Southeast Europe is set to be the fastest growing sub-region in the Central, Eastern and Southeast Europe (CESEE) areas this year, amid a generally gloomy picture for the wider region, the latest forecasts from the Vienna Institute of International Economic Studies (wiiw) show.
The report points out that after the initial “impressive resilience” shown by economies from the region in response to the economic repercussions of the conflict in Ukraine, they are now encountering challenges. Persistently elevated inflation, stricter monetary measures and a feeble global landscape are collectively exerting significant pressure on the economies of this region, wiiw said.
Following a lacklustre performance in the fourth quarter of 2022, the economic growth in several countries of the region came to a halt in the first quarter of 2023. Poland, Czechia and Hungary started the year with negative growth.
Vasily Astrov, senior economist at wiiw and the primary author of the Summer Forecast released on July 5, attributes the economic slowdown in the region to a combination of declining real incomes, the recession in Germany and elevated energy prices.
The negative impact on the Visegrad countries is especially notable, as they have strong economic ties with Germany, though Southeast European economies such as Bosnia & Herzegovina, North Macedonia and Slovenia also send a large share of their exports to Germany.
Looking ahead to 2023, wiiw predicts a slowdown in growth, with an average of 1.2% for EU member countries in the region. However, this is still more than twice as fast as that of the euro area, which is expected to come in at just 0.5%.
Southeast Europe stands out
Among the EU members in Southeastern Europe, Romania (3.0%) and Croatia (2.5%) are projected to have relatively strong growth. Similarly, the Western Balkan economies of Montenegro (3.5%), Kosovo (3.4%) and Albania (3.3%) will have some of the fastest growth rates in the region.
“The Southeast Europe sub-region is doing better than some other parts of Central, Eastern and Southeast Europe. In most sub-regions we are covering, there has been an aggressive deceleration in growth on an annual basis that continued in the first quarter of this year,” said Astrov during a webinar to present the report on July 5.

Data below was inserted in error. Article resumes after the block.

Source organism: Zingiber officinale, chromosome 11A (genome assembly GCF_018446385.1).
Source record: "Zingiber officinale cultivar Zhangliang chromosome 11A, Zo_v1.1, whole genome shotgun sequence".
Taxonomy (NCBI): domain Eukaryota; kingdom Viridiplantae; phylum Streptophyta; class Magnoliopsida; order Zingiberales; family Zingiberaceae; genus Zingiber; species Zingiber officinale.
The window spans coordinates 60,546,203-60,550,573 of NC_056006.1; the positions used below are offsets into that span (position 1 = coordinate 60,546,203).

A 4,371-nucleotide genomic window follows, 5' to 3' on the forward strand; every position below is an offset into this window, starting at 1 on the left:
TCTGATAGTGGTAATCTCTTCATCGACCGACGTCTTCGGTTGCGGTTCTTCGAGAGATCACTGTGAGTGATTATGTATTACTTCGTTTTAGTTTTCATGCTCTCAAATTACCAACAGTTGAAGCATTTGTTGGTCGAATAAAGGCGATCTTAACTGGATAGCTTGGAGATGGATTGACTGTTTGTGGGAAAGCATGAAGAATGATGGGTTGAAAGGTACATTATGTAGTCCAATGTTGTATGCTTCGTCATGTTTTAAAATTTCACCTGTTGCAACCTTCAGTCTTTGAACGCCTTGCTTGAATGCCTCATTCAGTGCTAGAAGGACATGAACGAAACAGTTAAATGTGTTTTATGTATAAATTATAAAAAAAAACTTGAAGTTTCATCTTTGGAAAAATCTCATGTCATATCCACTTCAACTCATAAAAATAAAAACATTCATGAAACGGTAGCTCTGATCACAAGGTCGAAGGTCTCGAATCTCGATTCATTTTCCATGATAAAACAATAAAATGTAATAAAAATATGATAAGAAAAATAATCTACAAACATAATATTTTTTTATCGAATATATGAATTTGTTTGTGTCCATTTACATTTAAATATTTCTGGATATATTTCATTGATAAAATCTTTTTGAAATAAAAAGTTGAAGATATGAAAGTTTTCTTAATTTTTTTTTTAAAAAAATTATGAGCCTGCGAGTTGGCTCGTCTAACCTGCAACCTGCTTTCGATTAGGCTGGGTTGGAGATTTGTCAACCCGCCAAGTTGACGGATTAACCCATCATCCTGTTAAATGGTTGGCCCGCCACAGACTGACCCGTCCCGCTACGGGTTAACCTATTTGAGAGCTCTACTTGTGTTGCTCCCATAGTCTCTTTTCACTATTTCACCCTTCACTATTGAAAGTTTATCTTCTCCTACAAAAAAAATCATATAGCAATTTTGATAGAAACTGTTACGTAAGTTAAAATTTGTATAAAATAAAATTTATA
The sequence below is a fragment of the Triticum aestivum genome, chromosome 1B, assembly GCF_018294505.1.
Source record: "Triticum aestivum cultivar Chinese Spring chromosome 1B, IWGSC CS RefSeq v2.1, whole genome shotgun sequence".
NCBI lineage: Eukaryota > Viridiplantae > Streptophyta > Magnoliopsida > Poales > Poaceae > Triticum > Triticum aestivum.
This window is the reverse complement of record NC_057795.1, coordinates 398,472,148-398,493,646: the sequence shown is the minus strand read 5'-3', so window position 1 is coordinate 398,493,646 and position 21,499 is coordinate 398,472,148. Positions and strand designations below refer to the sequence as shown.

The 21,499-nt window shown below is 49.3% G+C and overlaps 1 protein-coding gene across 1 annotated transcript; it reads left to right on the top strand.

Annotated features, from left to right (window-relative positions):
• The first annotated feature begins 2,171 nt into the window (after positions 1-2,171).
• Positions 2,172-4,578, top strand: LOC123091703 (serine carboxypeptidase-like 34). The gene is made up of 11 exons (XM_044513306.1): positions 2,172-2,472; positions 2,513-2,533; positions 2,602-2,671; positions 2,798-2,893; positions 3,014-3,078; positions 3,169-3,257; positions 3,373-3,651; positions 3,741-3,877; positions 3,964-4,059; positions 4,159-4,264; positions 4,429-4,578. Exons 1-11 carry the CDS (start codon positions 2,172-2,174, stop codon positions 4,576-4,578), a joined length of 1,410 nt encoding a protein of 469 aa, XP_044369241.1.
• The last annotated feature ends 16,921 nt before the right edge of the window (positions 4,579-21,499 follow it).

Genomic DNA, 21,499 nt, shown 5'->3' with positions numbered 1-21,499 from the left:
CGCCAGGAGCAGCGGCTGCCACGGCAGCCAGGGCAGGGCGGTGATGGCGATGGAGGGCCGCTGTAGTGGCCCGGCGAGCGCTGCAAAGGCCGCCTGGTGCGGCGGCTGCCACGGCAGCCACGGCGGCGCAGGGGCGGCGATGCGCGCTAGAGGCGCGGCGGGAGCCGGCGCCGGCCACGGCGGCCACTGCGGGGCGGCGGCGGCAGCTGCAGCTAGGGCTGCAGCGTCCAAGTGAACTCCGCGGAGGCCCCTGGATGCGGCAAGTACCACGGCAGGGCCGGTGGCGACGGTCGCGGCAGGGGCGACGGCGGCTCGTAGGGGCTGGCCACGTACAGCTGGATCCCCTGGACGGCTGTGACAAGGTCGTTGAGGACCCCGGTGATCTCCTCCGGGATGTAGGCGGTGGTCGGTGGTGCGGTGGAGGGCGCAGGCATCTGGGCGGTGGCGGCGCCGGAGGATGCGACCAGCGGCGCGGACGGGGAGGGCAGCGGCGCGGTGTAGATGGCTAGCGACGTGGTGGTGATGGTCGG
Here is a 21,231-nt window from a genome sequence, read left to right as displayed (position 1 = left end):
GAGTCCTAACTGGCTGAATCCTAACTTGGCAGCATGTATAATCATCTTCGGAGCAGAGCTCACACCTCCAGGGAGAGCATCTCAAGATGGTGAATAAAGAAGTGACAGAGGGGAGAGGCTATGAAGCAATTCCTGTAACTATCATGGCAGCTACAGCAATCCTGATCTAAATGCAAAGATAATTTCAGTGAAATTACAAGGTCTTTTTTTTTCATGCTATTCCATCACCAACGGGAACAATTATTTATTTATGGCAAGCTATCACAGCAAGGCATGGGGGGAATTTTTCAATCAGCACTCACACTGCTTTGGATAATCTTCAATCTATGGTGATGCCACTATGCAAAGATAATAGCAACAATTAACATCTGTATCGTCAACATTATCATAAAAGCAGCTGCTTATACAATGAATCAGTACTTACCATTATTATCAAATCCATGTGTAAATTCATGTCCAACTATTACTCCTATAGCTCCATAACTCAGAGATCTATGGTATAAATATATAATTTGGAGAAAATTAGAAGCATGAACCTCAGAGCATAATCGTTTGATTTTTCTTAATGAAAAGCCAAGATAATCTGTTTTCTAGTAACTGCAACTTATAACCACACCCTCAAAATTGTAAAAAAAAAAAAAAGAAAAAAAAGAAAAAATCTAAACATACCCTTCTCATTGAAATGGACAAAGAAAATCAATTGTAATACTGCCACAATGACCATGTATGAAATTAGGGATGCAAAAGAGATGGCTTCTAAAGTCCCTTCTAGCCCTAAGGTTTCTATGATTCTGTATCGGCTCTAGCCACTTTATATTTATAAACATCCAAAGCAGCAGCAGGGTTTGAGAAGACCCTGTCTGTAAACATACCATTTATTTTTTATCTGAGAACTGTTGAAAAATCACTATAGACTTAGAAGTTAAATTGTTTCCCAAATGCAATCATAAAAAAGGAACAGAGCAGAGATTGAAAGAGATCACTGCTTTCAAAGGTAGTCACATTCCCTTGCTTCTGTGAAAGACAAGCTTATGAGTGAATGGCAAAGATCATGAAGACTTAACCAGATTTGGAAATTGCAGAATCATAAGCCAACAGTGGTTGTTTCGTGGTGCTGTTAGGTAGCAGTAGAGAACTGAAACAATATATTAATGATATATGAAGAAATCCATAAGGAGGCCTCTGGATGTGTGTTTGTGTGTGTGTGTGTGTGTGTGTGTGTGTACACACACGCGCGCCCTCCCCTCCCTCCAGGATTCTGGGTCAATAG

“Southeast Europe is actually holding up pretty well. Both the Western Balkans and EU member states, especially Romania and Croatia, are doing better in terms of growth than the other eastern EU member states.”
He attributes this to the large inflows of EU funds, especially under the Recovery and Resilience Facility (RRF), booming tourism and inflows of foreign direct investment (FDI).
The fastest growing economy this year is expected to be Kazakhstan (4.5%), the only country from the Eurasia region included in the report.
On the other hand, the Visegrad countries are expected to see only modest expansion at an average of 0.6%. Although most countries in the region, except Hungary (-0.5%), are anticipated to avoid a full-year recession, they will still face a significant decline in growth in 2023 compared to the previous year.
No end to the war in sight
Growth in Russia and Ukraine was still negative in Q1 but less negative than in 2022, after both economies absorbed the initial shocks of war and sanctions. Modest positive growth is anticipated this year.
However, hopes of an end to the war in Ukraine and consequently a substantial rebound in economic activity have been dashed. After a severe contraction of 29.1% in 2022, Ukraine could experience a slight recovery with a growth rate of 2.0% this year, but no real rebound is predicted until 2025.
The energy supply disruptions caused by the Russian bombings have been largely resolved, and there is a moderate positive sentiment in the business sector, wiiw says. Additionally, inflation is on a downward trajectory. However, both unemployment and poverty rates remain above 20%.
“We assume there will be no major escalation of the war this year, and the war will gradually become localised, with a decreasing impact on economic activity in the next years,” said Olga Pindyuk, Ukraine country expert at wiiw, during the webinar.
“Our general assumption for all countries is that war won’t end this year but it will become increasingly localised and there will be no major escalation,” agreed Richard Grieveson, deputy director of wiiw.
However, Pindyuk pointed to the many downside risks, as there are “so many unexpected things that can happen”, an example being the reports this week of Russia planting explosives on the roof of the Zaporizhzhia nuclear power plant (NPP).
Russia, meanwhile, is forecast to achieve 1.0% growth this year, primarily due to its thriving defence industry, despite a sharp fall in energy revenues.
“The Russian economy has by and large adjusted to sanctions now. There will be a long-term impact, but [the immediate impact] has been digested for now, and the booming military sector is providing an important growth impetus for the Russian economy at the moment,” said Astrov.
Official Russian statistics indicate a significant surge in military expenditure, which is particularly driving industrial production. Meanwhile, private consumer spending has already rebounded to the levels seen in 2021.